Camel in Easton's Bible Dictionary
from the Hebrew _gamal_, "to repay" or "requite," as the
does the care of its master. There are two distinct
camels, having, however, the common characteristics
"ruminants without horns, without muzzle, with
oblique slits, the upper lip divided and separately
extensile, the soles of the feet horny, with two
toes covered by
claws, the limbs long, the abdomen drawn up, while
long and slender, is bent up and down, the reverse
of that of a
horse, which is arched."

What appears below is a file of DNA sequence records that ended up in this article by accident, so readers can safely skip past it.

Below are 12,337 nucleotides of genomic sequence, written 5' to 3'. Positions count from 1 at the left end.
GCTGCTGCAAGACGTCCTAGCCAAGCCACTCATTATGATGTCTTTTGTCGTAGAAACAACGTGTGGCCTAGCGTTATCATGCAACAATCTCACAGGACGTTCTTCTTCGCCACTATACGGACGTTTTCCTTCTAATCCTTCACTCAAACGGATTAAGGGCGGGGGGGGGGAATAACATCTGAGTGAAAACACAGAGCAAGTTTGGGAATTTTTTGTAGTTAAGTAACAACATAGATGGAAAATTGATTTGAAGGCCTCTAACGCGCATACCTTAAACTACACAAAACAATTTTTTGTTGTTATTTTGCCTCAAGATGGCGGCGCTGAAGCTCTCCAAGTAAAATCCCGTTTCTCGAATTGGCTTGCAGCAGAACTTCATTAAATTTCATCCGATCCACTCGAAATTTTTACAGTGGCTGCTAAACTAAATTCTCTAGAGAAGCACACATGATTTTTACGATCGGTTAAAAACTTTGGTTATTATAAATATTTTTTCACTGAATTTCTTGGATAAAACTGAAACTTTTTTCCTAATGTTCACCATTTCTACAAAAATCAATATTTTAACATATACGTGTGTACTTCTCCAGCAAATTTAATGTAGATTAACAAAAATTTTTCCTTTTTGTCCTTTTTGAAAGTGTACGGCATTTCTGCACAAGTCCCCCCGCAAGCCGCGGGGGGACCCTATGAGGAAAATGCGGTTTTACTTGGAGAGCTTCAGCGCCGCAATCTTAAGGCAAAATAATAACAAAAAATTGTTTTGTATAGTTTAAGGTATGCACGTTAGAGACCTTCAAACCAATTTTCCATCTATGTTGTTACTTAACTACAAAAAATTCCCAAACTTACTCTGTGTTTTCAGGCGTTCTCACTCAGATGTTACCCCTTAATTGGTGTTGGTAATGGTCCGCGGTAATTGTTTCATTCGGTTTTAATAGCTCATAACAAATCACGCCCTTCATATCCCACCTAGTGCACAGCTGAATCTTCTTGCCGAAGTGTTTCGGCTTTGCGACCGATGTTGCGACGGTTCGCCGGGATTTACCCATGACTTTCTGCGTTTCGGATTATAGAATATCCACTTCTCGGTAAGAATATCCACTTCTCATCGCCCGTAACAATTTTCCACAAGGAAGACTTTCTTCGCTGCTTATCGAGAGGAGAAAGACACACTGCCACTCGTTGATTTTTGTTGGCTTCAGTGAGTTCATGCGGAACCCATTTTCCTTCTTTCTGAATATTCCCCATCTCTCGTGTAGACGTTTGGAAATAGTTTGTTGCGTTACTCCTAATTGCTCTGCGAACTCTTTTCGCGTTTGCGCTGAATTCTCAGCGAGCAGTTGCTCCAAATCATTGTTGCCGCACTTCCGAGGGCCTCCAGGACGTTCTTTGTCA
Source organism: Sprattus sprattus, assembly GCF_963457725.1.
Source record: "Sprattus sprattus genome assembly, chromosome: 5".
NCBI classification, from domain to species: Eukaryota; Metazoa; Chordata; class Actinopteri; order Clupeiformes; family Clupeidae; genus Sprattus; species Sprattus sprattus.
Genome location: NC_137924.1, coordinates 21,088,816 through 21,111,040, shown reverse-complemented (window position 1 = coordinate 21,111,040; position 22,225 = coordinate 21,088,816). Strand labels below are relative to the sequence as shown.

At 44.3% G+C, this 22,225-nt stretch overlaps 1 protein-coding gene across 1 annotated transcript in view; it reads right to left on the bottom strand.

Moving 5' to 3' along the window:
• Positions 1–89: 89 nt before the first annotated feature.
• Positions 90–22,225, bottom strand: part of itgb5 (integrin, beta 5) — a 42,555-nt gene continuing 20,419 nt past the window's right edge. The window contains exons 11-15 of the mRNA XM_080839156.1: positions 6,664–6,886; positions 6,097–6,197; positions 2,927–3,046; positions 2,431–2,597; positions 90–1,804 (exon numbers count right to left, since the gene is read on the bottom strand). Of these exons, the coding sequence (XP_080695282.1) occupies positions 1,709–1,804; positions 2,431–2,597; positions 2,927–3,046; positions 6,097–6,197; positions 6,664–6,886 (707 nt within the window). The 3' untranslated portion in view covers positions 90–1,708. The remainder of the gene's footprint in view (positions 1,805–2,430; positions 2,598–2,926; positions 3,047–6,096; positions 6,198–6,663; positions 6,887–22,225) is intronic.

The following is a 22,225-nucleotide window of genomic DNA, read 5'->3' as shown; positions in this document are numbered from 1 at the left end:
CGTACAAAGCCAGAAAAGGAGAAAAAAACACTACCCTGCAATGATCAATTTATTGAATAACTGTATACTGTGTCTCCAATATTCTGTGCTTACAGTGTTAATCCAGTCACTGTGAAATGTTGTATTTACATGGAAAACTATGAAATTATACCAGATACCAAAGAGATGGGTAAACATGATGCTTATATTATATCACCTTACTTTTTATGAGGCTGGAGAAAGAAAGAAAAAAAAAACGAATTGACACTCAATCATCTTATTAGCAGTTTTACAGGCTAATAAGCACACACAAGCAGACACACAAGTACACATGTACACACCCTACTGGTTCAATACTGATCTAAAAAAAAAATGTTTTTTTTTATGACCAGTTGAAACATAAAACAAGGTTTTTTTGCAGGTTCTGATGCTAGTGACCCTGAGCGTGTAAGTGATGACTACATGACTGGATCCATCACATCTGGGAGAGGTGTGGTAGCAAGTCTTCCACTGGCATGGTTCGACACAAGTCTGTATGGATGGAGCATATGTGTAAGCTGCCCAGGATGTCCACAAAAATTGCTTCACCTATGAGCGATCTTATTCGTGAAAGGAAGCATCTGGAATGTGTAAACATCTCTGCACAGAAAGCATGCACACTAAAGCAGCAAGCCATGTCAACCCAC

(1.) The Bactrian camel is distinguished by two
humps. It is a
native of the high table-lands of Central Asia.
(2.) The Arabian camel or dromedary, from the Greek
"a runner" (Isa. 60:6; Jer. 2:23), has but one hump,
and is a
native of Western Asia or Africa...
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